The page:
0 Comments · Wednesday, August 12, 2015
Jailed labor force financially benefits Clermont County; Shakespeare likely high on weed a lot; Papa John's settles with delivery drivers after shorting them for a while; Mayor Cranley appoints guy to Historic Conservation Board who loves tearing down old buildings; Rabbit Hash frets over proposed Rising Star Casino ferry plan.
0 Comments · Monday, May 11, 2015
Shakespeare Company is engaged in an ambitious effort to become only the second
theater company in the U.S. to present Shakespeare’s eight history plays in
0 Comments · Wednesday, January 8, 2014
Whether or not you’re a Shakespeare aficionado, you’ve certainly heard of Hamlet,
generally considered one of his greatest plays, if not one of the
greatest works ever written for the stage.
1 Comment · Tuesday, November 26, 2013
So it’s Thanksgiving week and I’m
wandering down memory lane to offer an insight into why I’m thankful to
be a theater critic. I grew up in a small town near Cleveland, acted
(poorly) in some high school productions and was infected with an
abiding love for theater. As a teenager I sought out productions at
places like the Cleveland Playhouse and summer seasons at Great Lakes
In-the-moment, fast-talking producting loses some humor in the fury
0 Comments · Wednesday, July 31, 2013
Lauren Gunderson’s Toil and Trouble is a very new play inspired by Shakespeare’s Macbeth.
The title page of her script calls it a “Scottish-ish” comedy. Know
Theatre of Cincinnati is giving the script just its second production.
by Rick Pender
Most of our local theaters are cooling their jets for the
summer months, but you still have two more weekends to catch the
hilarious, three-actor Sherlock Holmes spoof of Hound of the Baskervilles
at Cincinnati Shakespeare Company. This one is definitely fine-tuned,
featuring a trio of Cincy Shakes best actors — Jeremy Dubin, Nick Rose
and Brent Vimtrup — directed by Michael Evan Haney from the Cincinnati
Playhouse. It's a revival of a hit from last summer, so they have the
comic timing of quick costume changes and fast-paced tomfoolery down
pat. I understand that this weekend is almost sold out, but don't let
that keep you from trying. Final performance is June 30. I hope you've
deduced that you need to get for it this time around, even if you saw it
before. (If you did, you know how funny it is.) It's elementary!
Tickets: 513-381-2273, x1
The Showboat Majestic is a venue that floats along every
summer with solid entertainment. Right now you can come on board for a
classic piece of comedy by Neil Simon, The Odd Couple.
It's a hit from 1965 in a production featuring a couple of great local
actors: Joshua Steele as the prissy Felix and Mike Hall as the messy
Oscar. They're a pair who know their way around a funny script, so it's a
fine show for a summer's laugh. Tickets: 513-241-6550
Maybe you thought Sesame Street was funny when you were a kid. How'd you like to see some raunchy puppet behavior? Avenue Q
is onstage in Dayton at the Human Race Theatre. The 2004 Tony
Award-winning musical offers laugh-out-loud musical mayhem. But leave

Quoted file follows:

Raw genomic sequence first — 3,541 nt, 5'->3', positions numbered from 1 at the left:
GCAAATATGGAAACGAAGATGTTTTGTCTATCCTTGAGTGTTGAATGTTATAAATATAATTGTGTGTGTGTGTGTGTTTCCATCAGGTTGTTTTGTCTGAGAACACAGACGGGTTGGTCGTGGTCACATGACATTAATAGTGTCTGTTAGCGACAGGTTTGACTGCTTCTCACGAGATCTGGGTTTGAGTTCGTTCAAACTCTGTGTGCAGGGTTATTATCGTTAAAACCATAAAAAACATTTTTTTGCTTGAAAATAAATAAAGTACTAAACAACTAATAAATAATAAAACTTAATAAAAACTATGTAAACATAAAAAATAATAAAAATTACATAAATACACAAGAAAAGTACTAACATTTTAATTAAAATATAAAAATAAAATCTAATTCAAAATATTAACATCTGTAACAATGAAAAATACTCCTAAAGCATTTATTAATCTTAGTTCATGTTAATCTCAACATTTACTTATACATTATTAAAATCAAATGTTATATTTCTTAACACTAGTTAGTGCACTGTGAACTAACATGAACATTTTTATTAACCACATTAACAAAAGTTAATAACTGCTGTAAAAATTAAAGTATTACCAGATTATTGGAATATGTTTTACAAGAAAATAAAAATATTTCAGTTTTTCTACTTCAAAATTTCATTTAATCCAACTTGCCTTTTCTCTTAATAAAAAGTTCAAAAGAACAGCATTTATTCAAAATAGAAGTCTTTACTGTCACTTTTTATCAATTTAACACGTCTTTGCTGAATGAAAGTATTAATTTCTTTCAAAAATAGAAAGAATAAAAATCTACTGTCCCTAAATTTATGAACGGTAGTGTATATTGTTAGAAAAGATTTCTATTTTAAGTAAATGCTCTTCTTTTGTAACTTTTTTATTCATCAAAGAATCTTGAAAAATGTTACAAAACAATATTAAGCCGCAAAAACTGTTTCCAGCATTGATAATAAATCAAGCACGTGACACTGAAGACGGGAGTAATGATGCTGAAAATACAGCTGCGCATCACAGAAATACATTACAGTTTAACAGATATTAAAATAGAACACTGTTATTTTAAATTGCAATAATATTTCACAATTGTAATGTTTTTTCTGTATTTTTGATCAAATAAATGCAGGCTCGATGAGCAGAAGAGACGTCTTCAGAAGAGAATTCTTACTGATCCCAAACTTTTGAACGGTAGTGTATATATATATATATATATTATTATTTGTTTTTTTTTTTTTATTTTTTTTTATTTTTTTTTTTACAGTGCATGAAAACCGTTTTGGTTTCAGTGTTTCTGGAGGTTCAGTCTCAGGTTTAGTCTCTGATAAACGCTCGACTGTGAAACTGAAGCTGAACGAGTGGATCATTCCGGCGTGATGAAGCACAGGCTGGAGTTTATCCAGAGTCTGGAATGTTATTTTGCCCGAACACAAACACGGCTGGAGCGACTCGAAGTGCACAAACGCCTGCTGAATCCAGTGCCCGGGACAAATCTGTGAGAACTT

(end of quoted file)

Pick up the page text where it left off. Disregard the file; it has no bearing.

the kids at home: This one is aimed at those who are twentysomething and
up, offering answers to a simple question: What happens to the kids who
were raised on Sesame Street when they grow up? You'll find the answers
— in songs like "It Sucks to Be Me" and "The Internet Is for Porn" — at
the Loft Theatre, 126 North Main St. in downtown Dayton. Tickets: 937-228-3630
Cincy Shakes presents strange brew of drama, comedy
0 Comments · Monday, May 6, 2013
Director Brian Isaac Phillips has set his production in the U.S. in the 1920s.
It’s a good match to Jacobean London and we
are given visual insight into the characters — from puritanical tyrants
in three-piece business suits to loose men in fur coats and lowlife
women as flappers.
CSC portrays the fall of a king
0 Comments · Monday, January 14, 2013
Audiences seeing Richard II will wonder why it’s not presented more often because this production works so well. The common wisdom is that Richard II is
more about head than heart. Shakespeare’s other histories are full of
glory and combat, whereas this play focuses on a king whose weakness
leads to his downfall.
Comedy, tragedy staged in complex Shakespearean production
0 Comments · Monday, May 14, 2012
Let’s give props to Cincinnati Shakespeare Company for bringing to the stage The Merchant of Venice,
one of Shakespeare’s most difficult plays. It’s officially categorized
as a comedy, and it contains humorous and romantic elements, including a
subplot about contesting for the hand of a wealthy heiress. But the
central story of a more dire contest between a moneylender and a
businessman is anything but amusing.
Animated Shakespeare adaptation aided by Elton John
0 Comments · Tuesday, February 15, 2011
As things stand, this is certainly not the strangest adaptation of the Bard; in fact, it could be argued that Gnomeo & Juliet is rather conventional, especially for kiddie 3-D fare, when a few creative sparks (and a richer use of the extra dimension) might have been able to woo a few more hearts. Just be thankful Shakespeare never came up with a sequel. Grade: C